Press Release ShannonWatch - 25th Jun 2017
In reply to a parliamentary question from Clare Daly TD, the Minister for Transport Shane Ross TD provided details of permits granted to take munitions fo war through Irish airports and airspace over the period 1 Jan 2017 to 31 May 2017.
While the Department of Foreign Affairs and Trade (DFAT) imposes imposes restrictions on military aircraft landing at Irish airports or transiting through Irish airspace, the Department of Transport, Tourism and Sport (DTTAS) does not do the same for military contracted planes. According to DFAT, the military aircraft should be unarmed; carry no arms, ammunition or explosives; not be engaged in intelligence-gathering; and the flights must not form part of a military exercise or operation. But DTTAS has responsibility for the military contracted planes, and it gives them permits to take weapons through Ireland every day of the week.
The military contracted planes are operated by the likes of Omni Air International, Sun Country Airlines, Miami Air and Atlas Air. Most of these are carrying troop on their way to or from their deployment to warzones like Afghanistan or Iraq, and many of them land at Shannon.
This is in start contrast to what the government would have us believe about Irish neutrality. In fact an Taoiseach Leo Varadkar reaffirmed the Irish Government's commitment to Irish neutrality in reply to media questions in Brussels on 22 June 2017. He said "... Ireland's position on neutrality is longstanding. We believe that by being a country that is neutral but not being part of any military alliance, that it actually makes us stronger in the world, that we're more respected around the world particularly beyond this continent, because we aren't members of Nato and we don't take part in a military alliance, our focus is on other things, like development for example."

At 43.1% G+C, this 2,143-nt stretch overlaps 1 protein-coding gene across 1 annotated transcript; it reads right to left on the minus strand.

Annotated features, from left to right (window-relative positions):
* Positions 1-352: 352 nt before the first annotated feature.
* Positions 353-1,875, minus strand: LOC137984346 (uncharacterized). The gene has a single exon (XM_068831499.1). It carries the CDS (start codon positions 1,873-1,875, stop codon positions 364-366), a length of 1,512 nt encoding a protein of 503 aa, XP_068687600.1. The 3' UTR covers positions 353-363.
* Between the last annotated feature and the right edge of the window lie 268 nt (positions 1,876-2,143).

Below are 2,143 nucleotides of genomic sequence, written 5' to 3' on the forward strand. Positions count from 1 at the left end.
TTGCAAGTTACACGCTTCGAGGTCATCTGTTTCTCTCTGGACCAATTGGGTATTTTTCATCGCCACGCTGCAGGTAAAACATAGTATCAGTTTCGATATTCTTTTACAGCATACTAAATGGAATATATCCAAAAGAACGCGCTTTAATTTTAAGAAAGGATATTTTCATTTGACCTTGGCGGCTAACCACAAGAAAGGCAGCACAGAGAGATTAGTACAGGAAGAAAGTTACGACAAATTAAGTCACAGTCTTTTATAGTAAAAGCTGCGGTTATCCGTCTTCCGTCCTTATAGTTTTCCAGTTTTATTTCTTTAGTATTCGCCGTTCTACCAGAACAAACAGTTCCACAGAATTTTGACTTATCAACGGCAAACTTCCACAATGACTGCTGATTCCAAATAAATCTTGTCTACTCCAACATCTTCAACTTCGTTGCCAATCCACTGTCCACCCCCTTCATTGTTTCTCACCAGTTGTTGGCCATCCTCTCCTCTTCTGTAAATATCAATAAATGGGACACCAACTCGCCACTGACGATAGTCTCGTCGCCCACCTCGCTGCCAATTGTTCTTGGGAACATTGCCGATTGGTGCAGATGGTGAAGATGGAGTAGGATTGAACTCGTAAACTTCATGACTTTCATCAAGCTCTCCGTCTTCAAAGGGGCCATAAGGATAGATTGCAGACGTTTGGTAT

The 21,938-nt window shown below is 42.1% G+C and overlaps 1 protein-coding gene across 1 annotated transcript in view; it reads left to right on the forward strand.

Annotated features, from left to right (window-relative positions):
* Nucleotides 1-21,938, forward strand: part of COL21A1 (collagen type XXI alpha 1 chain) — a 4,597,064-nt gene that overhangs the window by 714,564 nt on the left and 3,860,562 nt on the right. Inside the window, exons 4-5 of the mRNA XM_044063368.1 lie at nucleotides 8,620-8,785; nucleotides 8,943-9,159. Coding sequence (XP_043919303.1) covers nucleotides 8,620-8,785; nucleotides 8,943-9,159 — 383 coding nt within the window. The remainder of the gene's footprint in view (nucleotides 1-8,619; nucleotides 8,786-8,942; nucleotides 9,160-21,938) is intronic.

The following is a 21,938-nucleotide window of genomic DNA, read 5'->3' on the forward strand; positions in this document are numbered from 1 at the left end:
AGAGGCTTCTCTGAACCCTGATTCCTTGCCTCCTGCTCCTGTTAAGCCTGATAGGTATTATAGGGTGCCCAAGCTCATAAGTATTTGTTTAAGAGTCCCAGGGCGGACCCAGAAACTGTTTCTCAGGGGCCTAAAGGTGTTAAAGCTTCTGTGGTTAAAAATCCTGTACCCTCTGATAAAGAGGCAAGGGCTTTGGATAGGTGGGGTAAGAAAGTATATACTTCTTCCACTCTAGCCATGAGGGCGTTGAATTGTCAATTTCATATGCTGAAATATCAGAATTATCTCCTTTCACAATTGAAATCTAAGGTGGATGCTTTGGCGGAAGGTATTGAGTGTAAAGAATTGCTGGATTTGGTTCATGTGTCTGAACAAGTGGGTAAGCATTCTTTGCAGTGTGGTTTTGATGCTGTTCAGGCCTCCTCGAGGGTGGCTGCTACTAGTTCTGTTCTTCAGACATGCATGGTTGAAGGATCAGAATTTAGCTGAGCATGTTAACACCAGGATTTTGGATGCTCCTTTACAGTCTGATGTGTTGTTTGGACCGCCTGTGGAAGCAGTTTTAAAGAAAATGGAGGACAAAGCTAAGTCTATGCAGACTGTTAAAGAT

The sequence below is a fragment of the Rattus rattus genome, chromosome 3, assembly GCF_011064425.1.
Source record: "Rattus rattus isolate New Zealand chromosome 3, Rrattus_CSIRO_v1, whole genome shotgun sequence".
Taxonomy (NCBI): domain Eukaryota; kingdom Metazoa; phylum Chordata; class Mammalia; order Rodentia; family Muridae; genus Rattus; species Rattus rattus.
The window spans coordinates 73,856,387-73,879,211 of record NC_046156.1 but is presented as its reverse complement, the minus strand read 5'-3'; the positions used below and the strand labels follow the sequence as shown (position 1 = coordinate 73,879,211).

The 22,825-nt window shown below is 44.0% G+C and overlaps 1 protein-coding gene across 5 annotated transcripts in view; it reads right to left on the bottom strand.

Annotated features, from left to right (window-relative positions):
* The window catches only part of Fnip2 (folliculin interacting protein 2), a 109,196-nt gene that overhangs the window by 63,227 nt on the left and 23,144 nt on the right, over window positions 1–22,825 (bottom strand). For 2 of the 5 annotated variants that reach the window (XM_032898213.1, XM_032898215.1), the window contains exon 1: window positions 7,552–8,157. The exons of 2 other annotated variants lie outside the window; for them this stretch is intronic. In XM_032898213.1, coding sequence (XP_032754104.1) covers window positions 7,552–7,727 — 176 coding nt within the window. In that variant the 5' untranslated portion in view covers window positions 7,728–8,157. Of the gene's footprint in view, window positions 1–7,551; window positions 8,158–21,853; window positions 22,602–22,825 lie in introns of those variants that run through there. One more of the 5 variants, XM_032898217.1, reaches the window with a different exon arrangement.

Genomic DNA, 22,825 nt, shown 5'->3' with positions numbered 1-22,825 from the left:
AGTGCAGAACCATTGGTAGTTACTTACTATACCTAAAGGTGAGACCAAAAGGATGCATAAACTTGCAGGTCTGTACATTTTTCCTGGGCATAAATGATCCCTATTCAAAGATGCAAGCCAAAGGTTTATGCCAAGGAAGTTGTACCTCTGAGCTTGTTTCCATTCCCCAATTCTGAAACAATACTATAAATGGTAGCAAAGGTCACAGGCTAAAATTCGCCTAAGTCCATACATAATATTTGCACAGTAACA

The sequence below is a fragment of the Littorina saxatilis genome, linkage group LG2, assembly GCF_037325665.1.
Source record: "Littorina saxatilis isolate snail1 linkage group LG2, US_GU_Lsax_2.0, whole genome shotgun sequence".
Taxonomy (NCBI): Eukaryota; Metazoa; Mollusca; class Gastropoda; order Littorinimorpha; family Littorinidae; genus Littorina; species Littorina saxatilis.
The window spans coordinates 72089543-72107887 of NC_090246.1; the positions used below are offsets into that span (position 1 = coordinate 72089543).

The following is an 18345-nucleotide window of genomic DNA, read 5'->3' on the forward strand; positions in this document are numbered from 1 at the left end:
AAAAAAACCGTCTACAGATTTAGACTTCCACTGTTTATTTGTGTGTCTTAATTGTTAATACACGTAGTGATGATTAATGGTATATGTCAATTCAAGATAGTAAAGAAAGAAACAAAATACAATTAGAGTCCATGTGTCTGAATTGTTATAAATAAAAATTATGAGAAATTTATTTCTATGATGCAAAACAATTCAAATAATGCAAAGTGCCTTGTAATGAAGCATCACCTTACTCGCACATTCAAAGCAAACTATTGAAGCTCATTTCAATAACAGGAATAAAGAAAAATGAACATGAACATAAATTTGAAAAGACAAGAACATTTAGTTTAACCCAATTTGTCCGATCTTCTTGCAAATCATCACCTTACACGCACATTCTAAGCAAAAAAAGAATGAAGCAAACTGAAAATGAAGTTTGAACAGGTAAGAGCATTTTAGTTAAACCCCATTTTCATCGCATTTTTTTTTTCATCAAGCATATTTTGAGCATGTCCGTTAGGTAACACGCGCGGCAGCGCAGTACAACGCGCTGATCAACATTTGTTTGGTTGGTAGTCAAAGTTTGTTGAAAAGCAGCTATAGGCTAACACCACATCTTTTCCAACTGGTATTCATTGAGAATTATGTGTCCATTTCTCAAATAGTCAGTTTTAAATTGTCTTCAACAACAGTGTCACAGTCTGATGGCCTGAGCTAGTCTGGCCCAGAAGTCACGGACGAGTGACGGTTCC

It is also worth remembering that on 28th April 2003, in a High Court ruling in the case of Horgan V Ireland et al, Judge Nicholas Kearns ruled that: "The court is prepared to hold therefore that there is an identifiable rule of customary law in relation to the status of neutrality whereunder a neutral state may not permit the movement of large numbers of troops or munitions of one belligerent State through its territory en route to a theatre of war with another".
The information received by Clare Daly TD demonstrates that the Minister for Transport and DTTAS are in breach of the restrictions laid down by the Irish Government and by the Department of Foreign Affairs and Trade with regards to respecting the Irish Government's policies on neutrality. They are also in breach of customary international laws on neutrality, and in particular in breach of the prohibition on the transport of weapons, munitions, explosives, on aircraft through Irish airspace and through Irish airports, and on the restrictions that such aircraft should not be engaged in military operations or exercises. Most of the civilian aircraft listed as transporting weapons and munitions through Irish airports and airspace were on contract to the US military, and most of the weapons were on their way to the Middle East where the United States is engaged in wars and military operations. Therefore on the occasions when DTTAS issued its approval, these aircraft were engaged in military operations or exercises.